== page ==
The young woman looked at me like I was crazy. I had just handed her 21 lei to pay for groceries that cost 20.91 lei. She finished helping me bag the items, handed me my receipt and began to ring up the next customer when I interrupted her, forced an awkward smile, and asked her for my change. She looked confused. I repeated my request. “You owe me 10 bani,” I said, knowing there was no way she was able to give me nine. Forcing an awkward half-smile of her own, she looked down, and picked up a 10-bani coin from the small collection of coins that had accumulated near the plastic bags – you know the pile, that collection of assorted coins people don’t bother to pick up after she places them on the counter rather than in their outstretched open palms (which I happen to find incredibly rude, but that’s a different topic).
Now, because I could not explain to her at that moment why I did this, I’m explaining to you. I don’t need 10 bani. (For you someplace else, that’s officially 2.5 cents in America using the current exchange rate, though it’s more equivalent to a dime or more in people’s pocketbooks here). In fact, few people I see in stores here need 10 bani. Or, I should say, few people need only 10 bani. And banks here don’t hand out paper sleeves for you to wrap coins in and there are no automatic change machines to “cash in” your cash. So lots of this loose change gets left at the registers.
But not by me. Why? It’s true that sometimes I benefit when the cashier ignores that I owe her five or 10 bani and she tells me not to bother. But that is not nearly as common as her expectation that I should ignore the fact that she is the one who is doing the owing. No. More often than not, cashiers will wait for me to produce a paper 1 leu and then place eight or nine coins on the counter for me to pick up.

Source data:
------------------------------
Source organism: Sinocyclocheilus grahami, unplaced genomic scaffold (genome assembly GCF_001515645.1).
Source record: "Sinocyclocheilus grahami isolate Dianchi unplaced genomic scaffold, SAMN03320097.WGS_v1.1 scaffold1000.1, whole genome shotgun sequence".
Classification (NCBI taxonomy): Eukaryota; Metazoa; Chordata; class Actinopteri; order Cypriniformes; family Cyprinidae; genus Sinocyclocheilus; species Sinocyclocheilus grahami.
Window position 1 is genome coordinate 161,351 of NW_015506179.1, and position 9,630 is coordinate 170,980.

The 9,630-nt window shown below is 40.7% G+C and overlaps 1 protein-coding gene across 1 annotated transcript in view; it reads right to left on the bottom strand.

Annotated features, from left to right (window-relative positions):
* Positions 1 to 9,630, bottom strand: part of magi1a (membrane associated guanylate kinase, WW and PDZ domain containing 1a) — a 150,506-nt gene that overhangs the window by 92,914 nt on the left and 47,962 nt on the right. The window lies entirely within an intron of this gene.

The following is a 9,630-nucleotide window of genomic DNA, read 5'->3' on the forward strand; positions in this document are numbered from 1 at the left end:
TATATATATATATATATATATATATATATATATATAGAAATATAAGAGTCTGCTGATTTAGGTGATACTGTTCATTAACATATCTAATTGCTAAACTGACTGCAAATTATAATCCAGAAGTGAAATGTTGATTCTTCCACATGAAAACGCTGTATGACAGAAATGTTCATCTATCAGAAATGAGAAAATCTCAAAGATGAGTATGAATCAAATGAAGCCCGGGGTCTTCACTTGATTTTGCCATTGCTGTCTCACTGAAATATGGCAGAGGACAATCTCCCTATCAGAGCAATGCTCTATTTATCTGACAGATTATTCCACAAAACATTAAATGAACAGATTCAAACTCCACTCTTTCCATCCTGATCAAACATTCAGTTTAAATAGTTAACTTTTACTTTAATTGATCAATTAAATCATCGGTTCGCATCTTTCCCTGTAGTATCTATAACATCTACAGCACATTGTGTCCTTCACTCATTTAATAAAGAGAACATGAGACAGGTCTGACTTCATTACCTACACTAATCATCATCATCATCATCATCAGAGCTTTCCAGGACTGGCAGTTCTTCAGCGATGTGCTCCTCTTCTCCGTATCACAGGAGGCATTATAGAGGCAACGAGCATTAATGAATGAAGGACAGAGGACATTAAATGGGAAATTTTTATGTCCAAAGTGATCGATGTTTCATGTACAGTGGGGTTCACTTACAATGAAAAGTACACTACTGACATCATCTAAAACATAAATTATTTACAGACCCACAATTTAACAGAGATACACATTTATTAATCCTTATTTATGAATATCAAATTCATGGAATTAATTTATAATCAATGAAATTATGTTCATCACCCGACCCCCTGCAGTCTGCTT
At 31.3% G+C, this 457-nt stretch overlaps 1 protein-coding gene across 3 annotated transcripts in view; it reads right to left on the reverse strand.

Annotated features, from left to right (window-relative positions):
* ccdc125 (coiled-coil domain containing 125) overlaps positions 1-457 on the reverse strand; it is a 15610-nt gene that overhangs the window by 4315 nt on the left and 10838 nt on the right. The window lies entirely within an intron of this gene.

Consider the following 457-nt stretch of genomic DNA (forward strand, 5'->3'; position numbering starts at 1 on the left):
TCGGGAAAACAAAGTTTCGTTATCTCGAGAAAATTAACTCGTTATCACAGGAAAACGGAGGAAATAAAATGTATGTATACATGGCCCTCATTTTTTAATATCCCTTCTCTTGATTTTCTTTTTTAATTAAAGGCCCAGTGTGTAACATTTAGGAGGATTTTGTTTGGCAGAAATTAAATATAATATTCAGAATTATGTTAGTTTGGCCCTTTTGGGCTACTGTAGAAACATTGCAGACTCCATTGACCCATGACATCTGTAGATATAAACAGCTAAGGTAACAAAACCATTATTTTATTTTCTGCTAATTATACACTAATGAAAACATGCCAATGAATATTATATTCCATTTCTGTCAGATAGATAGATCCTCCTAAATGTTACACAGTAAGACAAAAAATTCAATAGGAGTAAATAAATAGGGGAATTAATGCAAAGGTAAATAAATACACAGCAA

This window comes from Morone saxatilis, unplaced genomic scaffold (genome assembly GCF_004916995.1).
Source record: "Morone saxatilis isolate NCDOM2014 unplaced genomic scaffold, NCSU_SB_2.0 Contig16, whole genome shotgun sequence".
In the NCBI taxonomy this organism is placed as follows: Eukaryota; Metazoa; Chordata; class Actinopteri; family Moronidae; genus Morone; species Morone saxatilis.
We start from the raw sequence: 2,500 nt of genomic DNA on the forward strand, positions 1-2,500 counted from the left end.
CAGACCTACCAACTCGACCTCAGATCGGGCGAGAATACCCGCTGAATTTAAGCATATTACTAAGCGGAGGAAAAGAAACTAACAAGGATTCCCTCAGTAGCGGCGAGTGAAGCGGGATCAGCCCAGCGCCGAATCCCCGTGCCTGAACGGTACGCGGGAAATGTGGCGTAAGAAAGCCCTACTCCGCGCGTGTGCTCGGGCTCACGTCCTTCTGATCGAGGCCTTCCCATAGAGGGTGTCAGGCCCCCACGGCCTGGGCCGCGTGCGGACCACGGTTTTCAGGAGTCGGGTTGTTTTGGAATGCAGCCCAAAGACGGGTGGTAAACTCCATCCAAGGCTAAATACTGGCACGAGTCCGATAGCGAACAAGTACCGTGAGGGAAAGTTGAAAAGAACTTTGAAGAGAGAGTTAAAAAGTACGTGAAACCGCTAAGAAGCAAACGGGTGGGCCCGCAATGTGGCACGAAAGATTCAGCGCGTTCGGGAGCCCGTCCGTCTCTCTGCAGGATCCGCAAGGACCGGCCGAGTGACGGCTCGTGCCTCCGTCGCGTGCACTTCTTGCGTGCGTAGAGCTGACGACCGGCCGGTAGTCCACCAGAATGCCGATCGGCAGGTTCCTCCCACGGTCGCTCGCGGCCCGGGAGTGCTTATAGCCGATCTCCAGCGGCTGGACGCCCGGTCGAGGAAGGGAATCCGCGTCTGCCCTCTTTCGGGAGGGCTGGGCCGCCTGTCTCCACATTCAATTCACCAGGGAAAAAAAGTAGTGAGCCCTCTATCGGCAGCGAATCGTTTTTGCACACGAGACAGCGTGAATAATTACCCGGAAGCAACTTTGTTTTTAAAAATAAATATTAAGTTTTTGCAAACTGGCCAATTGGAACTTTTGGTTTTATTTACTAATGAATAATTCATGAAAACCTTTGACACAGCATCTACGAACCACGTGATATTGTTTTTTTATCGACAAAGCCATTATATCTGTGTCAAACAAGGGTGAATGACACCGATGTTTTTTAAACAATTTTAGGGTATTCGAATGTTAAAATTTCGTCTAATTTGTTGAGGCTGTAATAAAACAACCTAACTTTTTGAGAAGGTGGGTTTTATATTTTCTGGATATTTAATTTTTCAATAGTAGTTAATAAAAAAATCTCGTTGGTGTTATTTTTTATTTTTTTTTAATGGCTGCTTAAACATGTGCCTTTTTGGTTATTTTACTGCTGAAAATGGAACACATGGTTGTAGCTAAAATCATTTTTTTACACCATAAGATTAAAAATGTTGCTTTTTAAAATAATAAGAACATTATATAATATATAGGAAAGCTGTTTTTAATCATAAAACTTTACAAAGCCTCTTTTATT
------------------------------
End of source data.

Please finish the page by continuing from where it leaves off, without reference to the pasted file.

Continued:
So the issue is not the money. It is the assumption of these people, and the tacit complicity of the grocery stores, that grates at me. As I said, five or 10 bani to me is not very important. Not in isolation. And, the assumption goes, it is not important enough for the store to bother about either. But think for a moment what is happening here. Consider the thinking. And consider the result at the end of the day when this same type of transaction has been repeated over and over and over and over. (Don’t worry. I’m not going to use the old silly argument that begins by asking what if what happened to me happened to everyone.)
The MegaImage store where I most frequently shop has seven cash registers. In casual conversation with an employee there, I’m told the store easily has several thousand customers each day. A worker at one of those tiny MegaImage stores that has just one cash register in a different neighborhood tells me they have several hundred each day. Now, we could attempt to estimate this by assigning a 1 percent chance that each purchase equals a different amount of bani – you know, 9.00 lei, 9.01, 9.02, 9.03, etc. We could then estimate whether it’s more or less likely to receive the change from the cashier, or if she is likely to let me not pay the four bani, or if the total is 9.05 and I give her 9 and a 10-bani coin, whether I’d get back five bani, etc., etc., etc. From that, we could estimate how much change would be left over.